Application of a rapid direct viable count method to deep-sea sediment bacteria.
ABSTRACT For the first time, a Live/Dead (L/D) Bacterial Viability Kit (BacLight ) protocol was adapted to marine sediments and applied to deep-sea sediment samples to assess the viability (based on membrane integrity) of benthic bacterial communities. Following a transect of nine stations in the Fram Strait (Arctic Ocean), we observed a decrease of both bacterial viability and abundance with increasing water (1250-5600 m) and sediment depth (0-5 cm). Percentage of viable (and thus potentially active) cells ranged between 20-60% within the first and 10-40% within the fifth centimetre of sediment throughout the transect, esterase activity estimations (FDA) similarly varied from highest (13.3+/-5.4 nmol cm(-3) h(-1)) to lowest values below detection limit down the sediment column. Allowing for different bottom depths and vertical sediment sections, bacterial viability was significantly correlated with FDA estimations (p<0.001), indicating that viability assessed by BacLight staining is a good indicator for bacterial activity in deep-sea sediments. Comparisons between total L/D and DAPI counts not only indicated a complete bacterial cell coverage, but a better ability of BacLight staining to detect cells under low activity conditions. Time course experiments confirmed the need of a rapid method for viability measurements of deep-sea sediment bacteria, since changes in pressure and temperature conditions caused a decrease in bacterial viability of up to 50% within the first 48 h after sample retrieval. The Bacterial Viability Kit proved to be easy to handle and to provide rapid and reliable information. It's application to deep-sea samples in absence of pressure-retaining gears is very promising, as short staining exposure time is assumed to lessen profound adverse effects on bacterial metabolism due to decompression.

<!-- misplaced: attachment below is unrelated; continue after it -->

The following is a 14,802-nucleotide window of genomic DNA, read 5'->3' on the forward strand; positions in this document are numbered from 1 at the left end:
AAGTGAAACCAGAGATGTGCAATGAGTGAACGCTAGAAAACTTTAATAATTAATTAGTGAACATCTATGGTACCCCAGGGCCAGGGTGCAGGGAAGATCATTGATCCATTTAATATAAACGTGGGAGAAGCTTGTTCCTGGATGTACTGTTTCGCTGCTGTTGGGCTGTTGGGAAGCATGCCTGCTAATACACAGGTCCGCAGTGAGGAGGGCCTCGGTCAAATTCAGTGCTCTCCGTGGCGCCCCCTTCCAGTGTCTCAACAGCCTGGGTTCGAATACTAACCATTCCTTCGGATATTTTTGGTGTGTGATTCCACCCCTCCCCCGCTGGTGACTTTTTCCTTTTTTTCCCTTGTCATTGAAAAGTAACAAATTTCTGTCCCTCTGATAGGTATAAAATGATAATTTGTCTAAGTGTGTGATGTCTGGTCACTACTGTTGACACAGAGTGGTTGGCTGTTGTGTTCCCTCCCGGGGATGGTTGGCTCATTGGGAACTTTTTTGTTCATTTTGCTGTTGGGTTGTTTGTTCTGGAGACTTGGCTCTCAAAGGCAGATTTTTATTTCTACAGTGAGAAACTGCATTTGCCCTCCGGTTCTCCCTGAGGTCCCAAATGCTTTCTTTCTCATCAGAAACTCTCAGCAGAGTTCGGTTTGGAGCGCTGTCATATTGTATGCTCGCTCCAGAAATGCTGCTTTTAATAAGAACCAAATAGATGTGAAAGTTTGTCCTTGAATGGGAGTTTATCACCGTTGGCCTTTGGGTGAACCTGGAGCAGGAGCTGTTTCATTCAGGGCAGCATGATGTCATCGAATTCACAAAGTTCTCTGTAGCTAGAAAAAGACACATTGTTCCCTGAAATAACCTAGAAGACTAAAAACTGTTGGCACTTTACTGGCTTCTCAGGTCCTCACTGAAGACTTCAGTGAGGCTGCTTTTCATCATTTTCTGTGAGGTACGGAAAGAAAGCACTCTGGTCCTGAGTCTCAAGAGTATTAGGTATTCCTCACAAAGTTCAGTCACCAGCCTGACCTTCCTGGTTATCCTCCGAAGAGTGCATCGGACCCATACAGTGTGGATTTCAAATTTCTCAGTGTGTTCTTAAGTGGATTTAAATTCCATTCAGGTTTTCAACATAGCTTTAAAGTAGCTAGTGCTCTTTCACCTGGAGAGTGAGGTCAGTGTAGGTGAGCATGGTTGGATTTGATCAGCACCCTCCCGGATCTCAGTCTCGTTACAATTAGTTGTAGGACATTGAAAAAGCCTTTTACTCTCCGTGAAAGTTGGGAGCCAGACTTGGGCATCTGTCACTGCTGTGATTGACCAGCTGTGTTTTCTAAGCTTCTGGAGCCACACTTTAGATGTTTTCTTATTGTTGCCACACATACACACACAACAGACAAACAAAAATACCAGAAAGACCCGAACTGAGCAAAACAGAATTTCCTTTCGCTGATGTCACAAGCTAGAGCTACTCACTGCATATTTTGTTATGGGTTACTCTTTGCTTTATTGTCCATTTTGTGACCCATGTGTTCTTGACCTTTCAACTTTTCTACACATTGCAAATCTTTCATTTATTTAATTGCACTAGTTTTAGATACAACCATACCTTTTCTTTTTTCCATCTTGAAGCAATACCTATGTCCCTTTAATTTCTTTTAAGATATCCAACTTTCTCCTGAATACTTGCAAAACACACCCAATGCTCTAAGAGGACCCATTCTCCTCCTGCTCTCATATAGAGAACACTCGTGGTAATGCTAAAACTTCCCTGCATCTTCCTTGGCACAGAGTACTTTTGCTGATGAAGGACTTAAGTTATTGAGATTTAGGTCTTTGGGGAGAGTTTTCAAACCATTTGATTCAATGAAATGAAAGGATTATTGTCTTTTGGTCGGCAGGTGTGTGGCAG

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ABSTRACT: The effect of water depth on bacterial biomass and their ability to sy nthesisc DNA. by measuring their rate of ("I- thymidine incorporation, was investigated in the northeast Atlantic at three sites of varying waLer depth (1 100-3580 m) and sediment characteristics. Thymidine incorporation rates Cy) in surficial sediments varied between 0.028 and 1.44 pmol h-' g-' and showed an exponential relationship with depth (x) according to the equation y = 2,05e-0.~0~ x (r=0.9830 for n=7, PcO.OU 1). However, this relationship failed when a layer of phy todetritus was found overlying the sucfacc scdirnent and (3 HI-thymidine incorporation rates increased by 8s339'90. In contrast, baclerial numhers varied between 1.09 and 1 1.96 x 10%lls llsg' (dry weight) and showed no significant re- lationships with water depth or scdiment POmN content. Significant exponential rcla~ionships werc also found between walcr depth (x) and the POT: Cy 1) and totsll nitrogen (TN, yz) content of suficial sediments according to the following equations: where yl = 7 19c-.0,0DO'X (rd.8700 for n=9, f ~0.01) and yz = 76eL0.0002"(r=0.7582 for n=9 Pt0.02). These relationships were irrespective of the presence or absence of an overlying layer of phytodetritus. This suggests that the POC and TN cantent of these surficial deep sea sediments is dircctly rclaied to the flux of malerial though the water column, which significantly impacts bacterial produc~ian.Hydrobiologia 12/2000; 440(1-3). · 1.99 Impact Factor